The tsunami is just about upon us. T. W. Phillips Gas and Oil Company, formerly the “local gas company,” has been bought by multinational conglomerate Exxon Mobil, the architect of some of the worst environmental catastrophes on the planet. Exxon didn't spend $1.7 billion just to watch the corn grow in Butler County! A massive increase in the number of county gas wells is no doubt on the near horizon.
Added to that will be massive pipeline construction. In other parts of the state, the PUC has designated Marcellus Shale natural gas pipelines as a “public utility,” even though much of the gas moving through those pipelines will be serving the “public” in China and Japan! So much for our “energy independence!” This designation paves the way for “eminent domain” pipeline placement throughout the state, including Butler County.
A ban is the only way to protect the residents of the county from the negative impacts associated with Marcellus Shale drilling and fracking that have occurred elsewhere. Zoning ordinances, tightly regulated by the state, offer little in the way of protection.
People who have leased their land would no doubt oppose such a measure, claiming their rights as landowners to allow drilling on their property and to glean the profits thereof.
No one can deny that this is their right. However, no one has the right to contaminate their neighbor's soil and water. This is often what happens. In a great many cases, a neighbor who has not leased his land has had his soil and water contaminated from the activity of a nearby well.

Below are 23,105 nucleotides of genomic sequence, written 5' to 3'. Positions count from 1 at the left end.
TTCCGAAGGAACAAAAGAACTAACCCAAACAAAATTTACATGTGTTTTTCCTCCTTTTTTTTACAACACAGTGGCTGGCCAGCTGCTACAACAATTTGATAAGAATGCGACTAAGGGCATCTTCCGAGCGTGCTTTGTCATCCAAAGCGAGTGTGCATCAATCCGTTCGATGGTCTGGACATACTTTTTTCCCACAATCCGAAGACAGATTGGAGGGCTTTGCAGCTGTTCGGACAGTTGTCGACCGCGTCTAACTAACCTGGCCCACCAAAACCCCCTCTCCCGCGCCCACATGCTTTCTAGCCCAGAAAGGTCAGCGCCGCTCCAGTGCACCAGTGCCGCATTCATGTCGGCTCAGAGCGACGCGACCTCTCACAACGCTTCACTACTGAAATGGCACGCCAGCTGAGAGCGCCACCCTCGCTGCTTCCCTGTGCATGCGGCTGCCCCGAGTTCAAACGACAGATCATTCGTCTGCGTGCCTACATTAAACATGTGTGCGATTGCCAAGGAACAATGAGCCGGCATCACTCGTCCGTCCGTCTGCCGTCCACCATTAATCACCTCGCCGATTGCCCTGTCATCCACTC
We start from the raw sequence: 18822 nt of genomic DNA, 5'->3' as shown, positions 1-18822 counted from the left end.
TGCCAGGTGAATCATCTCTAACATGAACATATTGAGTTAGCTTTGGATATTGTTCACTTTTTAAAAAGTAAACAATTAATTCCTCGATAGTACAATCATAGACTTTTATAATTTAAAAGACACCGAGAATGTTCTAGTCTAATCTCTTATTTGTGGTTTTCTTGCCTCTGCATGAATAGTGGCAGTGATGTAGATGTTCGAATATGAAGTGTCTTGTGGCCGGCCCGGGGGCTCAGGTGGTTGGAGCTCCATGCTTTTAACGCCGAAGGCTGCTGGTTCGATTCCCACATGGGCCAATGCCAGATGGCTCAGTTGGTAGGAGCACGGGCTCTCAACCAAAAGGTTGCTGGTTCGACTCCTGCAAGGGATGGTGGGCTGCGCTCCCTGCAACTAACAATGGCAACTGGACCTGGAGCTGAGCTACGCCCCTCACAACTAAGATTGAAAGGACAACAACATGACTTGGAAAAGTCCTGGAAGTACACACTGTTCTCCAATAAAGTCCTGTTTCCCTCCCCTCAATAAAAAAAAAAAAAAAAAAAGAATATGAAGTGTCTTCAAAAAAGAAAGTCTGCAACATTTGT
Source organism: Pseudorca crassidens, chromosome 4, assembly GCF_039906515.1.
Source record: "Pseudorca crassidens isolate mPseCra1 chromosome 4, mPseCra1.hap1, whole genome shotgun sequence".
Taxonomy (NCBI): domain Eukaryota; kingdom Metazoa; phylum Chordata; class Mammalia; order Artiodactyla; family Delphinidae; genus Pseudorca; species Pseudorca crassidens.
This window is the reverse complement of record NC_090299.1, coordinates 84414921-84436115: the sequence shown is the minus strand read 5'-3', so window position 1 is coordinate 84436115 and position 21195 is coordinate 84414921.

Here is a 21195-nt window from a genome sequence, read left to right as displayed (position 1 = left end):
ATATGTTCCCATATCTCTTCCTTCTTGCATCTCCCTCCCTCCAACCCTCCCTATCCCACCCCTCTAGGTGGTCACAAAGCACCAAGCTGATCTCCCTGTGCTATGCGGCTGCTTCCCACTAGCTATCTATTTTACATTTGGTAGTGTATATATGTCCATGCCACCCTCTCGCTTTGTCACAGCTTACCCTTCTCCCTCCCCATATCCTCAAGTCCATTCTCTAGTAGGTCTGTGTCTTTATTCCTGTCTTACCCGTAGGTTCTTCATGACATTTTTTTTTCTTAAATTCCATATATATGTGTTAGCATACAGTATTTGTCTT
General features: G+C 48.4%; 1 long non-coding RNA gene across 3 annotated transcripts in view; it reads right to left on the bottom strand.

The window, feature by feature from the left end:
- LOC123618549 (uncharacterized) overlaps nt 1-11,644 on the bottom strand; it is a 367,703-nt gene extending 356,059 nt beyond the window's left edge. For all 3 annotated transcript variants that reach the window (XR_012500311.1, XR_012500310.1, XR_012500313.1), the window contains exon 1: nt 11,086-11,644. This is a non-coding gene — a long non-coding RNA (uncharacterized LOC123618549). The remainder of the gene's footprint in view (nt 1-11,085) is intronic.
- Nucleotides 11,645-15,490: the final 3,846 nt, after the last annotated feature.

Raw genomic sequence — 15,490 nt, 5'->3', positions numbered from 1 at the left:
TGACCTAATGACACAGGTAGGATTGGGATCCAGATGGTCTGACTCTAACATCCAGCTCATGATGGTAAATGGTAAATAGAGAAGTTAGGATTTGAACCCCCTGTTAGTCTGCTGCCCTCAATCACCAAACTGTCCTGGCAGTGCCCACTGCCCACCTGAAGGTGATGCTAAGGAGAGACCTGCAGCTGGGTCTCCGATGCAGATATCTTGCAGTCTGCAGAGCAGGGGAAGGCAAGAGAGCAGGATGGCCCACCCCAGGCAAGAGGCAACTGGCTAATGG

Contaminants associated with drilling and fracking show no respect for property lines. This is a public health and safety issue, pre-empting private property rights and monetary gains.
Recently, the governor of Maryland commissioned a study of hydraulic fracturing to make sure that the process is safe for the citizens of Maryland and the environment before it is implemented in his state.
What I wouldn't give for a governor like that!
Instead, our governor has allowed the citizens of Pennsylvania to be the “crash test dummies” by which other, more reasonable states have been urged to caution so as not to repeat our mistakes.
At a recent presentation at the Butler Public Library, Pittsburgh City Councilman Doug Shields stated that safer fracking methods are being developed, but they would be expensive to implement, cutting into industry profits. Let us shed a collective tear for even the thought of diminishing profits for the multi-billion dollar oil and gas industry!
And before the residents of Butler County are shedding genuine tears for fracking gone bad in their neighborhoods, let us push our local municipal officials to enact a ban on drilling and fracking as a public health and safety measure, thereby forcing the oil and gas industry to adopt safer fracking technologies.
They can afford it. We can't. And “Marcellus” will still be there, with accompanying royalty checks in hand, once we know we can proceed safely.